Almost half of the grid took penalties ahead of the Italian Grand Prix – and Martin Brundle thinks it is not acceptable to have such uncertainty about how the grid would shape up after qualifying.
With so many drivers having been penalised before Saturday’s running, question marks remained as to how the final grid would take shape for Sunday.
Such was the amount of work that went on behind the scenes to clarify what the starting order would be, there was an almost four-hour wait before the final grid was released.
George Russell is among those to have called for a “rethink” in how penalties are calculated, and 158-time grand prix starter Brundle did not mince his words about how the post-qualifying confusion played out.
Brundle wrote in his Sky Sports column: “With seven cars choosing to, or mostly forced to, take penalties for new power-unit components and other misdemeanours, for the second time in three races the grid didn’t remotely represent the qualifying order.
“This is an unacceptable situation because when the fans turn up trackside or switch on their TV sets to watch qualifying, they should reasonably expect they are watching the race grid being formed.
“Instead, we waited for several hours for the tortuous and complex process of how penalties were applied.
“We need solutions here because this is a bad look for F1. The initial concept is necessary to stop teams throwing new power units and ancillaries at their cars.
“Options might include simply giving each driver more power units per season, applying an in-race penalty such as a pit-lane drive-through to be taken at some point in the race, or giving the teams commensurate financial and championship points pain rather than the drivers having to carry the burden through no fault of their own.
“A mixed-up grid can make for an interesting race observing drivers making their way through the field, but better still is when the six cars with a realistic chance of winning the race are wheel to wheel in the correct grid places.”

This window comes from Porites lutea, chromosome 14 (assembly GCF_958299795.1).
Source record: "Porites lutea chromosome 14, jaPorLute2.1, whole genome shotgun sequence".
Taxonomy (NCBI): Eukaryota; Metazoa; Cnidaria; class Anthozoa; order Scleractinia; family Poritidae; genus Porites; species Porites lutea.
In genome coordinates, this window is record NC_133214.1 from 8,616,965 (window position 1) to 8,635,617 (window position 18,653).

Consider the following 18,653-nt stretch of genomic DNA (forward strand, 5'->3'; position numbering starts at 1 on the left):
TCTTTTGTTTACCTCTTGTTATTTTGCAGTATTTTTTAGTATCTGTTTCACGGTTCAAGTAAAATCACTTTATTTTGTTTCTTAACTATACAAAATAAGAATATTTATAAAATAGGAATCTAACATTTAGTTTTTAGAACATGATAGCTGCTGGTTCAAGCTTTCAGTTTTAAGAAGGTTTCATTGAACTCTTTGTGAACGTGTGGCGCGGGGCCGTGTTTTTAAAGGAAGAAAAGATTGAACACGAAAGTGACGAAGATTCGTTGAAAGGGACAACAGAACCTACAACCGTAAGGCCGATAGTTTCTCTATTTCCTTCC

Formula 1 needs to find full clarity in future races
Taking ‘tactical’ grid penalties is a feature of Formula 1 that is becoming increasingly prevalent and as Brundle further pointed out, for the limits placed on the parts teams are allowed to use they will have plenty more in reserve – albeit not quite as much as in previous years.
But any measures that come in need to discourage such a practice, including a disqualification from taking part in qualifying for back-of-the-grid penalties, or enforced pit-lane starts.
These ideas, if implemented correctly, would clear up who will start where on the grid, while putting in a heavier penalty for the drivers affected.
Stopping them from leaving the pit lane in qualifying in the first place would also have the effect of clearing up any teamwork from faster cars by offering tows to those behind, for example.
There are ways in which the FIA can act to discourage penalties being taken almost deliberately in certain cases, but while the parts are having to travel further and further, the teams should be well enough equipped to continually try and improve the durability of their power units, keeping them more powerful for longer, rather than taking fresh units for the sake of a few more horsepower.
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